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Castle Builder Volume 2: Manor Houses $1.99 $1.33
Average Rating:4.3 / 5
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Castle Builder Volume 2: Manor Houses
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Castle Builder Volume 2: Manor Houses
Publisher: Skirmisher Publishing
by JK R. [Verified Purchaser]
Date Added: 04/01/2012 04:31:24
The first volume in the Castle Builder series provided the basic rules for designing and constructing buildings, as well as an overview of the role of fortifications. This second volume focuses on two specific types of building: inns and secure (but not truly fortified) wealthy households.

After the introduction (reprinted from volume 1), the book gives a general discussion of the roles of these buildings and considerations of their design and how they can be described in game. This is generally helpful if you're thinking about designing and placing such things, if a little repetitive in places.

This is followed by floorplans and details for an inn and a mansion house. The plans are drawn with the basic version of CC2, which is perfectly fine for their intended use, although they aren't top-of-the-range battle maps.

The descriptions that go with them are suited to their purpose, and include some useful ideas for what you might want to put in your own designs. Each room is accompanied with a summation of the design cost, calculated using the rules in volume 1, all of which is summarised and totalled for each building at the end - very useful, considering this is essentially a design book.

There are a couple of problems, however. Firstly, the Castle Builder series was clearly originally intended as a single book with seven chapters, rather than as a ten volume series, and somebody has forgotten to change some of the text accordingly. Thus, the introduction to this book states it has seven chapters (it doesn't), and there are references in the text referring to "chapter one" that are apparently meant to refer to Volume one.

Secondly, the actual design of the buildings, as shown in the floorplans isn't quite up to the level of thought that has gone into the accompanying text. The floor plans don't show windows (why they probably should) but, even so, it's obvious that a number of rooms can't have any, because they have no external walls - something that often seems at odds with their intended purpose.

On a similar note, the inn does seem implausibly large. For example, the innkeeper's bedroom alone has three times the floorspace of my entire house in the real world. I know I'm not rich, but that seems rather excessive, and the rest of the inn is on a similar scale. The mansion is, after all, a mansion, so no such issue there, although I'd also have liked to see something the size of a real-world "manor house" as well (say, 6,000 square feet), which, being smaller than what we do get wouldn't have taken up much of the book.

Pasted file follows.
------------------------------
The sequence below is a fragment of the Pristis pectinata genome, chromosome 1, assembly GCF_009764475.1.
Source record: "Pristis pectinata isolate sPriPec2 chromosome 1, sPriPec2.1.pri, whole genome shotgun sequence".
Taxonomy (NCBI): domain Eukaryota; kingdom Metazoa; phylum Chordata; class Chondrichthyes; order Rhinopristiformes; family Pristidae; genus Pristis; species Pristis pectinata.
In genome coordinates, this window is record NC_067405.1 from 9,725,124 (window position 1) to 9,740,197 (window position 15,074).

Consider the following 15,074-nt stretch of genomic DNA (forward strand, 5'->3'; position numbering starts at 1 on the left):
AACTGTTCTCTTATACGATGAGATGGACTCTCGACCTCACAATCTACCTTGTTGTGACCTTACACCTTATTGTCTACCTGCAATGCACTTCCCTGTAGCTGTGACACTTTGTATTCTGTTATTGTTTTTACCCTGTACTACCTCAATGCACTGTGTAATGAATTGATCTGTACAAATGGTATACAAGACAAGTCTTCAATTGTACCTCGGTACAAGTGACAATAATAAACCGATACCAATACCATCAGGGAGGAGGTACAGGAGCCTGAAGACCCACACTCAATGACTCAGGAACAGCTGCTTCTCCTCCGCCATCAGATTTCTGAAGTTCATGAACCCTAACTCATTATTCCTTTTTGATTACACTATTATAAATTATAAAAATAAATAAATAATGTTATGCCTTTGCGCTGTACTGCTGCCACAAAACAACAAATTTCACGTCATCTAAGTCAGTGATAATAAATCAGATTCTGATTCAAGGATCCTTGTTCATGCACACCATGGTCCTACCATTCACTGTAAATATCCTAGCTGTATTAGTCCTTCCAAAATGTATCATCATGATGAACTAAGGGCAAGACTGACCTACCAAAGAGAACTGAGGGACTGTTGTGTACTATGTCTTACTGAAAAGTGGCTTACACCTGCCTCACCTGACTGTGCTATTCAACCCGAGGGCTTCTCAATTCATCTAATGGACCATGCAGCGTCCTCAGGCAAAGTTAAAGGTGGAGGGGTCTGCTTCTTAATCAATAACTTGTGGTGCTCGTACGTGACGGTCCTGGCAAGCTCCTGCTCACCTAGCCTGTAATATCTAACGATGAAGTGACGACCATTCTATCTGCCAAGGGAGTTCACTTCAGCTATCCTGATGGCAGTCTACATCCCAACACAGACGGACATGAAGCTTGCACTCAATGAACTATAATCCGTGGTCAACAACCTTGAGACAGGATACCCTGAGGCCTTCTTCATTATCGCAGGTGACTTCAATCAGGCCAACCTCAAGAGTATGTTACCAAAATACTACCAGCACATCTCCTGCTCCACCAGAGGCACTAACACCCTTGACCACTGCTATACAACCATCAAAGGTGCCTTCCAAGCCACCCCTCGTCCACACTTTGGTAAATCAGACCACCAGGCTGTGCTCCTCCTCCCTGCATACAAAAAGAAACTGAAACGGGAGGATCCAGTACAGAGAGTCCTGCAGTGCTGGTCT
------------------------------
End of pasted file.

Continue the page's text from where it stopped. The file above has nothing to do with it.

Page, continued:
Having said that, for $2, and 22 pages (excluding the cover) this is a good guide to the general concept of imposing houses/inns in fantasy, and I'll be buying future volumes in the series.

Rating:
[4 of 5 Stars!]
Castle Builder Volume 2: Manor Houses
Publisher: Skirmisher Publishing
by Roberto d. M. [Verified Purchaser]
Date Added: 02/12/2012 21:52:26
As good a read for gaming reasons as for historical and informative reasons. Like the first Castle Builder volume: Strongholds, this goes into good detail about the real reasons for these buildings and how to transfer that into a game setting. I'm not a huge history buff, but I like a good realistic read and this gave good details without getting boring or too techie. As a player since 1st edition I always liked making my character's stronghold once they were high enough level, but never had any good source to help design them realistically, defensible and serviceable. This book is perfect for the new lord or lady or otherdy that wants to setup some good diggs for themselves an their followers, without it having to be an all brick and mortar castle. If you are looking for a superb castle I would suggest checking out volume 1. One thing to note is that because this is mainly used for gaming purposes where a 5'-square is the standard unit of measure, some of the scale of the buildings may seem a bit large by real standards, but a 20' x 20' room is only 16 tiles and rather cozy. Over all a good suppliment and good read, looking forward to the next ones!

Rating:
[5 of 5 Stars!]
Castle Builder Volume 2: Manor Houses
Publisher: Skirmisher Publishing
by Garreth K. [Verified Purchaser]
Date Added: 02/08/2012 12:29:55